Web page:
Top tips: Rewards and accolades that work

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Attracting the right staff and then keeping them is no longer the one horse race it used to be; Stewart Masterton, Business Adviser for Business Link for London kick-starts a month long look at reward by providing some top tips that promise to help businesses outsmart the opposition.

Successful rewards schemes need to be tailored to the company, culture and people. See our suggestions to boost motivation and productivity levels:

Financial rewards
The most obvious basis of a benefits scheme is financial. Pension schemes and provision for a pension is extremely important, and an employer who actively contributes to a company scheme is hugely attractive in terms of both retaining and attracting new staff.

Incentive pay, or a bonus scheme, is another way to motivate employees. It is important to design a bonus scheme to achieve specific business objectives.

Consultation with senior managers should be undertaken to decide the structure of the scheme including what results are to be achieved, which employees are eligible and how long the scheme should run for.

Although monetary bonuses are a more immediate form of reward, an alternative option to consider is share options for employees. Shares can pay good dividends if an unquoted company floats on the stock market.

Work-life balance
Achieving a positive work-life balance is becoming increasingly important to the UK’s workforce. Flexible working is one way to reward hard-working staff, and will particularly appeal to those employees with dependents. Home working could also be incorporated in the terms and conditions of contract, and can make the difference in terms of retaining staff and recruiting them in the first place.

Subsidised childcare or onsite crèches can also help to encourage mothers back into the workforce. It is worth bearing in mind that childcare assistance may be exempt from tax, depending on the choice of package, and could be used as an incentive to attract working mothers with valuable skills to offer.

Training and development
Ensuring your company provides opportunities for individual development benefits both employee and employer. Staff feel more committed to a company which has invested in them and the company can make a huge return on this investment by having well-trained and more highly skilled employees.

Introducing flexibility for employees to undertake study in their own time is ideal alongside the introduction of a bespoke company-wide training plan. Consider online training programmes which staff can access via their PCs during lunch breaks and after work.

Leisure and health
Subsidised gym membership is relatively easy to implement and it can improve general health and well-being. Business owners could also consider offering private health insurance or life assurance, which are highly valued by employees and are a draw to the company.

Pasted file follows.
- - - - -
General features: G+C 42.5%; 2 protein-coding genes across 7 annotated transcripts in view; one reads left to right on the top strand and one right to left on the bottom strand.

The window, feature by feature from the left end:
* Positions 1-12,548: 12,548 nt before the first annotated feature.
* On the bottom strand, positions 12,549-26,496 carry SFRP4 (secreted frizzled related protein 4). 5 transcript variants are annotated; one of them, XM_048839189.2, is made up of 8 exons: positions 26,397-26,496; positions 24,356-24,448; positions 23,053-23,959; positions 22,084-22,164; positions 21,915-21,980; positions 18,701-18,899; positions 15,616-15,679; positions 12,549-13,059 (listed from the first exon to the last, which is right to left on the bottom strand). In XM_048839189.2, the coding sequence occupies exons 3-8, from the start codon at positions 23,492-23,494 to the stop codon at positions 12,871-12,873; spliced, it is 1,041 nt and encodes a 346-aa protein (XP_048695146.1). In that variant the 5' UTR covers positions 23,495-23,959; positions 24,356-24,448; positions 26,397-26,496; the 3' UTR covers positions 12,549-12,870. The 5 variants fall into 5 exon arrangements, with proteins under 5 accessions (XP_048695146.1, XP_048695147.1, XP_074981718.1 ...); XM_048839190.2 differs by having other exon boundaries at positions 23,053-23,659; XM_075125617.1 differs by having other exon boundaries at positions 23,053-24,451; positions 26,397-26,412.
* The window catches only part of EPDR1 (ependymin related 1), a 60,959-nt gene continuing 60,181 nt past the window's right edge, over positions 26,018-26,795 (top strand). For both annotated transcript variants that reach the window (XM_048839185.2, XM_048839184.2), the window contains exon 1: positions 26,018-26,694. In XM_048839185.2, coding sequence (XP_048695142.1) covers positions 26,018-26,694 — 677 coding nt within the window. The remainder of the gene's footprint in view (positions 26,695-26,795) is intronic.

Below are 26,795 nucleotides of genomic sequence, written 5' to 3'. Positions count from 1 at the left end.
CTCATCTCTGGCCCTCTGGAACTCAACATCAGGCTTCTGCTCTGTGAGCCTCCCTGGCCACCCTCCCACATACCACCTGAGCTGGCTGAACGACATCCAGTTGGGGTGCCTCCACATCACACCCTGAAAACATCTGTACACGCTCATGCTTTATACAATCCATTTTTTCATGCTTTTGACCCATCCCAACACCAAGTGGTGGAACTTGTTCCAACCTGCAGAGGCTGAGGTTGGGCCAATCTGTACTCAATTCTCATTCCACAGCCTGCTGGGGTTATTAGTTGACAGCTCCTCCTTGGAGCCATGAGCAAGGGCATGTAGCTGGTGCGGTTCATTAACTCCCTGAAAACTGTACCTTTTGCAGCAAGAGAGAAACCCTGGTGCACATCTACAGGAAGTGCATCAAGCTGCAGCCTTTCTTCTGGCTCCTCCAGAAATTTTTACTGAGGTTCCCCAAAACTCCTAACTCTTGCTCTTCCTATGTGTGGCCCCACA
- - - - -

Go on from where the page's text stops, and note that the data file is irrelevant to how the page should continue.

Things to consider
It is important to assess what your competitors offer before designing a reward scheme. You can devise strategies with similar benefits but be sure there are differences. You should consider the following:

  • The business goals of your company
  • Tailoring the rewards schemes to the company objectives and staff needs
  • Be selective: Would a performance related bonus really suit the company?
  • Is there an existing scheme in place? Review it, there may be elements that are successful and should be incorporated into future schemes
  • The most successful reward schemes are those that are tailored for employees, based on individual preferences
  • Do your research beforehand to make sure that staff are rewarded well without detriment to the company

The benefits:
You may be wary of introducing reward schemes. However the benefits a well-implemented reward strategy could bring to the company are:

  • Attracting talented people
  • Motivating and retaining existing employees
  • Increasing productivity
  • Introducing new skills
  • Cost savings
  • Aligning business goals
  • Increased customer satisfaction

Making the scheme known:
It is crucial that employees and jobseekers are aware of the reward scheme, not just at the point of hiring or resigning! An existing employee will compare what he or she gets at one company compared to another, particularly if there is essentially little difference between the two. A potential employee will make part of their decision to join a company based on the benefits package offered. In particular it is important to draw attention to:

  • What the business benefits actually are
  • How the performance-related rewards will be assessed and measured
  • The value of non-financial benefits
  • The option to feedback on the scheme and where it could be improved upon.

Although a competitive salary is important, employees and job seekers are now more than ever looking for more than just financial incentives. Do your research and ensure these rewards match both the culture of the company and its employees.

For more information about rewarding effectively go to: or telephone 0845 6000 787


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